Best of the Week

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AP goes into overdrive, with honesty and sensitivity, to document a restive France  

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Photographer Christophe Ena was among the first on the scene, taking AP’s first photos and video of flames in Nanterre on the first night and alerting our customers — and competitors — of the gravity of the story. He and a photographer from the European Pressphoto Agency were the only international journalists on the scene at the time and worked together to ensure each other’s safety as tensions rose around them.    

Ena was joined on subsequent nights by freelance photographers Aurelien Morissard and Lewis Joly, all three of them heading into the heart of the unrest despite dangerous conditions.    

Cara Anna, arriving from Nairobi, was among just a few journalists to cover the boy’s funeral and discreetly filmed a brief video of the cemetery where people were gathering to mourn. It was the only footage published of the event, but also respected the organizers’ request not to have cameras at the funeral itself.    

And amid the crush of breaking news, chief correspondent John Leicester painstakingly collected names of towns targeted by violence and worked with interactives to produce an exclusive map showing how quickly the unrest had spread across France.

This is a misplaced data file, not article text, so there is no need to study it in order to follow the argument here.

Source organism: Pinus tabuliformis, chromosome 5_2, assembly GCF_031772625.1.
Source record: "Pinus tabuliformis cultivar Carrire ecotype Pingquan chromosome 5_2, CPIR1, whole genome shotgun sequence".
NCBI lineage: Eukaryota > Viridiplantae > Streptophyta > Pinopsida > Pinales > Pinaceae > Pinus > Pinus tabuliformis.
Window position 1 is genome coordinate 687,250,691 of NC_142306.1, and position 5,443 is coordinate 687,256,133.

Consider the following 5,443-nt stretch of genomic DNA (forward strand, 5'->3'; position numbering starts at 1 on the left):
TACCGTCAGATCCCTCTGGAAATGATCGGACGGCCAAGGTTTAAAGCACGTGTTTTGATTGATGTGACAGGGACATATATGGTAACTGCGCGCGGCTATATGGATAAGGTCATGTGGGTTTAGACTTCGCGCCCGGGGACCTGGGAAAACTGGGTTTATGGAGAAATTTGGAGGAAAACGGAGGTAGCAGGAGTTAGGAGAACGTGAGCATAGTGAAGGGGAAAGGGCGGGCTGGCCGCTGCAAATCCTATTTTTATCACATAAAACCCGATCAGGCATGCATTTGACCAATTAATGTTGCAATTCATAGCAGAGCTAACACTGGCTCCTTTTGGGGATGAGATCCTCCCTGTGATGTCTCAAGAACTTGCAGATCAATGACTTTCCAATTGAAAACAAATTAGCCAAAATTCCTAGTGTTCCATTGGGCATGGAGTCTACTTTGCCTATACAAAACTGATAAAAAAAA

On a highly competitive story and facing other media with much greater resources, AP’s coverage drew global attention. AP videos drew more than 11,000 hits over the first three days of rioting alone. The top videos used by AP customers over the weekend were all from France unrest. Over the course of several days, stories about the violence were among AP’s top five most-used text stories, according to Newswhip and AP Newsroom.    

AP’s work from the start of the unrest was cited in French coverage of how the rest of the world was viewing the violence. The diversity of voices in AP’s coverage also stood out from French and most other media. Amid volleys of tear gas and mounting tensions at a march to honor the victim, Alex Turnbull and Jeff Schaeffer notably persuaded mothers in the underprivileged neighborhood to speak on camera, along with an antiracism campaigner who spelled out why this killing touched such a nerve.   

For sensitive, honest work in unpredictable, often hostile conditions to show a part of France tourists see rarely and understand even less, Ena and Anna earn this week’s first citation for Best of the Week.  

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